Koreanese bento #17: There’s no place like home

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Fried tofu and edamame nuggets with baby lettuce, radishes, cucumbers and multigrain rice; bell pepper kinpira and a berry-citrus fruit salad for dessert.

Ft. Lauderdale! The Everglades! The Keys! Napa Valley! A bevy of beautiful places and faces in a whirlwind week and a half.

I could never get enough of dolphins, anhingas, stingrays and miniature deer. Sleeping in a suite is all the better for having slept under the stars. And I love drinking beer at the No Name Pub on Big Pine Key, Fla., as much as I do sampling the wine pairings Ad Hoc in Yountville, Calif.

But have to say, I am so happy to be back home and making bento on this most beautiful of San Francisco days.

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Koreanese bento #13: @KoreanHapa(imitation) / @justbento = flattery

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Chicken kara-age, tomato and shallot salad with sesame vinaigrette and rice with carrots and peas

So I’ve been getting bento inspiration from all over … But I must give credit where it is due. I first fell in love with the idea of bento this January, when I spotted “The Just Bento Cookbook” at a bookstore in Santa Cruz.

I was making my annual New Year’s pilgrimage to the coast and contemplating ways to bring new joys into 2011. And there it was, this book that I just couldn’t put down.

Since then, co-workers have gifted me books on bento, and I’ve found so many amazing bento-makers on the Web. It has been a pleasure cooking, learning and eating my way down this road.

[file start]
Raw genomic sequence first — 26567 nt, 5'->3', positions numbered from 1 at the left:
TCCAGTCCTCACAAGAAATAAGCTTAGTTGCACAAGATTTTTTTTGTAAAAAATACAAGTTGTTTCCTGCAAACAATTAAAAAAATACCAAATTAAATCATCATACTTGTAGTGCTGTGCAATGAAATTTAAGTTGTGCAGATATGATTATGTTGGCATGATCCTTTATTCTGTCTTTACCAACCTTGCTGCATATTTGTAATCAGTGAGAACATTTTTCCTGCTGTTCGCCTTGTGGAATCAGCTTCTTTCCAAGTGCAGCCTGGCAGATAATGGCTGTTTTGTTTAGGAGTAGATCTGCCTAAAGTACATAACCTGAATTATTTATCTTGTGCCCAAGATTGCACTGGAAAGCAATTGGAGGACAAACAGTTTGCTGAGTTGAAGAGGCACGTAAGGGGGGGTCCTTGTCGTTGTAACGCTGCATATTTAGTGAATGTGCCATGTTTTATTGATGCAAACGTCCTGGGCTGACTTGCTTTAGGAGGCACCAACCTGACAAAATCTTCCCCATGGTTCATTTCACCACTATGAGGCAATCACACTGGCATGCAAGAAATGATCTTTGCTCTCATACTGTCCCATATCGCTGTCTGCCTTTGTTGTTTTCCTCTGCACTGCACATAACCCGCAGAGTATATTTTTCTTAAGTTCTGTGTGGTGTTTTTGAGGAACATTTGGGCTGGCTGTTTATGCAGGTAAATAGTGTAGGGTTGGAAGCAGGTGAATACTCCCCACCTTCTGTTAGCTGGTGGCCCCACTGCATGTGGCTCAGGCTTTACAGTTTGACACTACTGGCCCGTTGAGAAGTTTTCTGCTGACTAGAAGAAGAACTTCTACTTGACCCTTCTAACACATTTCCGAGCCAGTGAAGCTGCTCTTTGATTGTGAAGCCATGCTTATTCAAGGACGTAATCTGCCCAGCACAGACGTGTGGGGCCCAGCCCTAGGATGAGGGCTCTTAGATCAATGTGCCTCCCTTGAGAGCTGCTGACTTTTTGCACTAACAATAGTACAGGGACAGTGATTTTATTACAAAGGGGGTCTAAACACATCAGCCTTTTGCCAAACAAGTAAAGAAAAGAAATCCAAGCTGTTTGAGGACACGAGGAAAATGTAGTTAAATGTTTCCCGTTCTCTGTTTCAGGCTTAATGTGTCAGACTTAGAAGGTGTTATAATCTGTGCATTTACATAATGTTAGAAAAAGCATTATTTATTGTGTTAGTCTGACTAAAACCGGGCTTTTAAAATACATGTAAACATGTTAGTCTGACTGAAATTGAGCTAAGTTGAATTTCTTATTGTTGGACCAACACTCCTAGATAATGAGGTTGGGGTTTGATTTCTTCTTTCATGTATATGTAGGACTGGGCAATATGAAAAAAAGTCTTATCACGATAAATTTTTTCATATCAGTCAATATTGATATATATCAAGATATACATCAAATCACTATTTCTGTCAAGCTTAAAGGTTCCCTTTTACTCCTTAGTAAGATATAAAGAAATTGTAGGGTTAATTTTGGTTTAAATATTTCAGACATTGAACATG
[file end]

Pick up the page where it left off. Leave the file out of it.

So thank you,Β Makiko Itoh, for the inspiration.Β This bento’s for you!

Koreanese bento #5: Invasion of the octopi

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Chicken sausage octopi invade unsuspecting bento box, feasting on the kimchi omu rice, edamame and fresh berries inside.

As I’m going through a Japanese cuisine cooking phase, I’ve been studying up a lot on the subject, watching video series on YouTube, like Cooking with Dog, and pouring over my favorite Japanese cookbooks in the tub (favorite pastime).

I’ve realized that sometimes I’m not sure if something is Japanese or Korean … For instance, the above-mentioned omurice. Now, I first ate the omelet-over-fried-rice dish while studying abroad in Seoul. We would slather ketchup all over the tasty egg and then dig in with one of those long, wide Korean spoons down to the steaming rice below.

But then, I look in my Japanese cookbooks, and there it is: omurice. So which one is it?

And then there’s the matter of rabbit-shaped apple slices. My mother made these for me my whole childhood. It was the only way I would eat apples, which I never much cared for … Even today, I never eat apples (thought I do love apple sauce, juice, pie, etc.) But I guarantee that if you slice an apple up like a bunny, I will finish the whole thing!

Then, earlier this year, I discovered the apple bunnies in the pages of The Just Bento Cookbook, which states that all Japanese kids grow up knowing and loving these tasty treats. What? They’re not Korean? How can that be?

A plate of apple bunnies, just like my mom used to make. I ate the whole thing.

But I guess growing up where no one else’s mom packed apple bunnies in their lunches, much less roasted seaweed squares and stinky kimchee, I had no one to compare with … There wasn’t another Korean kid in my class until high school and certainly no Japanese!

I guess in the end, it doesn’t matter whether apple bunnies or omurice originated in Japan or Korea. They’re still a part of what I see as my amorphous and ever-changing Asian-American culture/identity. But I’m still curious who invented them.

Here’s a video on making omurice on “Cooking with Dog.”